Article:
Okay SO, as most of you might know I'm obsessed with my little toy Holga camera, and it will always hold a place in my heart. BUT, you imagine my excitement when I found out a guy had created Holga lenses to mount onto DSLRs! I knew it would never look the same as my actual Holga, because what makes the Holga look so unique are the light leaks and strong vignettes, something I knew this lens wasn't capable of. Nonetheless I decided to buy it for the $40, and waiting eagerly for it to arrive. When it finally did, I was severly disappointed in how the pictures looked so...un-holga like on my Canon 40d. It wasn't crappy enough to look good, and obviously isn't sharp enough to look good either. Just somewhere in the lukewarm middle of those that left me sighing heavily.
Then someone suggested to me the reason why it might not look good is because I was shooting on a cropped sensor and not a full frame...therefore the vignette and other focus effects aren't showing their true colors.
Well I recently got the glorious 5d Mark II back from my brother yesterday to shoot with while I'm in Colorado (YAY!) and slapped the Holga lens on it (yes, a plastic lens on a $3200 camera) and was MUCH happier with the results. Not only did the full frame make a huge difference, but with the Holga lens you don't have aperture settings: it reads "00" on your LCD screen, so you NEED a camera that has higher ISO capabilities otherwise you can't shoot in anything less than BDE. Plus having a higher ISO mimics (to a certain extent) the film grain you see on medium format film.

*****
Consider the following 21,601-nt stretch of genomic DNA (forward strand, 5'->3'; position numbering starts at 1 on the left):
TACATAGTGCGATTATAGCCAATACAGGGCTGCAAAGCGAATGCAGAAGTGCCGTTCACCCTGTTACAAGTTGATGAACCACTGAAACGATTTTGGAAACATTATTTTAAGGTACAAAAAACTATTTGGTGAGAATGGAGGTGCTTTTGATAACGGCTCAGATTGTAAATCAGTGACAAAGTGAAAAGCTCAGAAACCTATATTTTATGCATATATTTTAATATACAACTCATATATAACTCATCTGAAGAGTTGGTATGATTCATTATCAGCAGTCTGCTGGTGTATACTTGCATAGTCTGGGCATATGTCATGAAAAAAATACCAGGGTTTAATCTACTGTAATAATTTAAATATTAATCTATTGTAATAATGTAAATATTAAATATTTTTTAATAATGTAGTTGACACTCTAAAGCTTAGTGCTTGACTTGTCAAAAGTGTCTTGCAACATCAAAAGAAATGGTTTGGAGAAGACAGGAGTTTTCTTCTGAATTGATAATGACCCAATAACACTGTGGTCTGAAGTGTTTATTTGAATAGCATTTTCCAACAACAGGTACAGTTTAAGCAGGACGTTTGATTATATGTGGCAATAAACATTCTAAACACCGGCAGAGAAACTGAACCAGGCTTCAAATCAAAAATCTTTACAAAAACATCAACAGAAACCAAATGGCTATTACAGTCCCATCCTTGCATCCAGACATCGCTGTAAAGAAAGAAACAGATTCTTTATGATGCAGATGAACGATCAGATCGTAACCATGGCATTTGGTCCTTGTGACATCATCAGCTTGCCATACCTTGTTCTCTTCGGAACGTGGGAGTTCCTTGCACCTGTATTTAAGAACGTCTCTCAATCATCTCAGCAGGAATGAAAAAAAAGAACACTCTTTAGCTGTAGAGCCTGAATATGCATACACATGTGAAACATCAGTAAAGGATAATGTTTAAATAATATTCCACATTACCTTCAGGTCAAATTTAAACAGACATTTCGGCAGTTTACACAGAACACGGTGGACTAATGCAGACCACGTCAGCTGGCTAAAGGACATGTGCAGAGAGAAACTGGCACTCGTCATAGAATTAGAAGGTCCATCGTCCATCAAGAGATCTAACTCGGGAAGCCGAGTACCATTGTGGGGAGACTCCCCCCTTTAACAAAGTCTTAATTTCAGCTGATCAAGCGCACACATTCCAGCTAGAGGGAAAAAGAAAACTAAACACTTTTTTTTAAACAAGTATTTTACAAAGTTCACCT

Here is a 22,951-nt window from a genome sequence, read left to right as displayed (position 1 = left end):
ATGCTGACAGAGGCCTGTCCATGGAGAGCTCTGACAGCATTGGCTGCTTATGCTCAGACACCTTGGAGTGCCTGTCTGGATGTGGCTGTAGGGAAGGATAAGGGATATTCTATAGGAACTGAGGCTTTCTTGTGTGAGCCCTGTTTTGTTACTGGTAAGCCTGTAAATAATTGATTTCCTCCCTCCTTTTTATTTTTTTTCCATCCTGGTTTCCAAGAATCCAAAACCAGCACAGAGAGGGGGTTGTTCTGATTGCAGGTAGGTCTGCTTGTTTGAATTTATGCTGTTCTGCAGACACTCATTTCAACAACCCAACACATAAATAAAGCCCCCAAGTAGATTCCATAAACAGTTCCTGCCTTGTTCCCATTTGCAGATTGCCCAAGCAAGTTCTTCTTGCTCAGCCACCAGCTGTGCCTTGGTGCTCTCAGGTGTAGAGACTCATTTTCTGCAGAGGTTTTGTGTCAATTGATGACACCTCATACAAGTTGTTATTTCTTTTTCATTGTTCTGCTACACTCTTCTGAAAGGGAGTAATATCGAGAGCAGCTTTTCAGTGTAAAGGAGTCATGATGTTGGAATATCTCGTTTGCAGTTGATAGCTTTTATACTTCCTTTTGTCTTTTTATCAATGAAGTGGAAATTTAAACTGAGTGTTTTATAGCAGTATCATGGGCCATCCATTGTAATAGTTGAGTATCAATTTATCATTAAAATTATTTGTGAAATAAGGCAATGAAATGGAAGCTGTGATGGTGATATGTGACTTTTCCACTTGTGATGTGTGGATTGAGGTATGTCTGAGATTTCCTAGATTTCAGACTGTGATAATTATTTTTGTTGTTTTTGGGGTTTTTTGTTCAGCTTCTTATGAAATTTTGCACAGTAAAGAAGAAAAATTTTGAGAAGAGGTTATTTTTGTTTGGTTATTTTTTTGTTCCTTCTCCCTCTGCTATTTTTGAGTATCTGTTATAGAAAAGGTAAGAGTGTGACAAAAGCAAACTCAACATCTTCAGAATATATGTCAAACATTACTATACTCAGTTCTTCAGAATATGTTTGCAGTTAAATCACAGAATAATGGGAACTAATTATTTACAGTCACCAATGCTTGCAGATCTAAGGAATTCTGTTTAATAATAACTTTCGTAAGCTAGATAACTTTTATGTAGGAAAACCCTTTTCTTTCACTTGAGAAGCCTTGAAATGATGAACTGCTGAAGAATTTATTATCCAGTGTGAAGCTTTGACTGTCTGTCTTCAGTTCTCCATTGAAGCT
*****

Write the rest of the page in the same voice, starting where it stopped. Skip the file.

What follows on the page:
SO, in short, if you looking into buying one of these, I recommend having a 5d Mark II or other camera with higher ISO capabilities. Know the the focusing is annoying, (you have to literally unscrew the lens and pull it away from the body for a close-up), and you don't have F-stop control. But if you can look past these set backs, I think you'd enjoy this $40 lens for creative purposes. Above are examples of some quick shots I did just now...